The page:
These cute holly hanging decorations are made with 3 holly leaves – knitted as 1 double and 1 single. (This is better that knitting 3 single leaves, as there are less ends to darn away at the end).

Using 2 strands of green DK yarn knitted together (or one strand of UK chunky yarn) and 5mm or 6mm needles.

Double Holly Leaves (makes 2 leaves joined together)
Cast on 1 stitch
Row 1: Knit
Row 2: Knit 3 times into the stitch (3sts)
Row 3: Knit front and back into the first stitch, k1, knit front and back into the last stitch (5sts)
Row 4: Cast off 1 stitch, k3 (4sts)
Row 5: Cast off 1 stitch, k2 (3sts)
Row 6: Knit front and back into the first stitch, k1, knit front and back into the last stitch (5sts)
Row 7: Cast off 1 stitch, k3 (4sts)
Row 8: Cast off 1 stitch, k2 (3sts)
Row 9: Slip 1 stitch, k2tog, pass slip stitch over (1st)
Row 10: Knit 3 times into the stitch (3sts)
Row 11: Knit front and back into the first stitch, k1, knit front and back into the last stitch (5sts)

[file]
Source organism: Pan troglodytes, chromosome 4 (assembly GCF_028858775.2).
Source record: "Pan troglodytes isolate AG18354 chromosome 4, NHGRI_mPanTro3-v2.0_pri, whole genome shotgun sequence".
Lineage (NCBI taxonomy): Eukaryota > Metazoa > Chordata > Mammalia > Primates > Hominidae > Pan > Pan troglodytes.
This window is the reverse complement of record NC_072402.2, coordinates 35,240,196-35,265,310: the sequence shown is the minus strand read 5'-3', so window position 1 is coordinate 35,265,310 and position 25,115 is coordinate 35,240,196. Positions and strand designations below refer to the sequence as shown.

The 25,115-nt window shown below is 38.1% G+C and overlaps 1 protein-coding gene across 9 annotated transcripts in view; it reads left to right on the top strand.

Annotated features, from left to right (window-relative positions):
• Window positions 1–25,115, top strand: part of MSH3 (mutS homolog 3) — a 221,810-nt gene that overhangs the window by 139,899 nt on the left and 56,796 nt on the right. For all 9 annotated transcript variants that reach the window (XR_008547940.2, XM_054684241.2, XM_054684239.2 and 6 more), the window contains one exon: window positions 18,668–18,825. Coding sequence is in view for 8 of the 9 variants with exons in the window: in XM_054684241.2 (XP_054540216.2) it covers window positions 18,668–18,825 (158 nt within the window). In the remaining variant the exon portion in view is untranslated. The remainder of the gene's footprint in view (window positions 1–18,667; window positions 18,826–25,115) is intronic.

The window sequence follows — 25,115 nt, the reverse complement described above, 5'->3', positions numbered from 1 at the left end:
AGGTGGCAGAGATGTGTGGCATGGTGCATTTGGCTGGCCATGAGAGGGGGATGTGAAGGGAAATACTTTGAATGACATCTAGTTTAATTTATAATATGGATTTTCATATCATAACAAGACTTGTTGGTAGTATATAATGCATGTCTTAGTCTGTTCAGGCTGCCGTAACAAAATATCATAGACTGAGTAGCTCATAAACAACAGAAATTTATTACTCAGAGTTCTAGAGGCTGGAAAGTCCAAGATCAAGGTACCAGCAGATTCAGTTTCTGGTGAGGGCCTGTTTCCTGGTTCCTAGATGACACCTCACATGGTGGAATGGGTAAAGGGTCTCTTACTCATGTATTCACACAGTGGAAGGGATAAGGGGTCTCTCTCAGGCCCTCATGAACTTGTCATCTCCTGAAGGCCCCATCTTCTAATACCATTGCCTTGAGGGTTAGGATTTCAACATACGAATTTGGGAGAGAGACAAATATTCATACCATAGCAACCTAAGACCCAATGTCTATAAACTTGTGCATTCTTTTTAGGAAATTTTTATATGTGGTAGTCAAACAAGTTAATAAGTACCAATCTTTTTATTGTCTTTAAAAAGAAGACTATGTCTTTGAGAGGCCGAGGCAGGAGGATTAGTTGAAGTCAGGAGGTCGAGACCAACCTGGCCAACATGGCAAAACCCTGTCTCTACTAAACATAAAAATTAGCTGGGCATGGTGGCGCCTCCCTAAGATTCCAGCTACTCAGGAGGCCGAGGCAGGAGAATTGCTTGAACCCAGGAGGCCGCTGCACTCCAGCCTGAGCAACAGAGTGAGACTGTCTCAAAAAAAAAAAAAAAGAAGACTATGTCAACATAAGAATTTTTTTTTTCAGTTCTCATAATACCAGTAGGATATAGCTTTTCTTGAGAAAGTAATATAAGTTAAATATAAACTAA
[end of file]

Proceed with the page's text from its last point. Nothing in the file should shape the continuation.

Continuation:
Row 12: Cast off 1 stitch, k3 (4sts)
Row 13: Cast off 1 stitch, k2 (3sts)
Row 14: Knit front and back into the first stitch, k1, knit front and back into the last stitch (5sts)
Row 15: Cast off 1 stitch, k3 (4sts)
Row 16: Cast off 1 stitch, k2 (3sts)
Row 17: Slip 1 stitch, k2tog, pass slip stitch over (1st)
Fasten off and darn away ends

Single Holly Leaf
Cast on 1 stitch
Row 1: Knit
Row 2: Knit 3 times into the stitch (3sts)
Row 3: Knit front and back into the first stitch, k1, knit front and back into the last stitch (5sts)
Row 4: Cast off 1 stitch, k3 (4sts)
Row 5: Cast off 1 stitch, k2 (3sts)
Row 6: Knit front and back into the first stitch, k1, knit front and back into the last stitch (5sts)
Row 7: Cast off 1 stitch, k3 (4sts)
Row 8: Cast off 1 stitch, k2 (3sts)
Row 9: Slip 1 stitch, k2tog, pass slip stitch over (1st)
Fasten off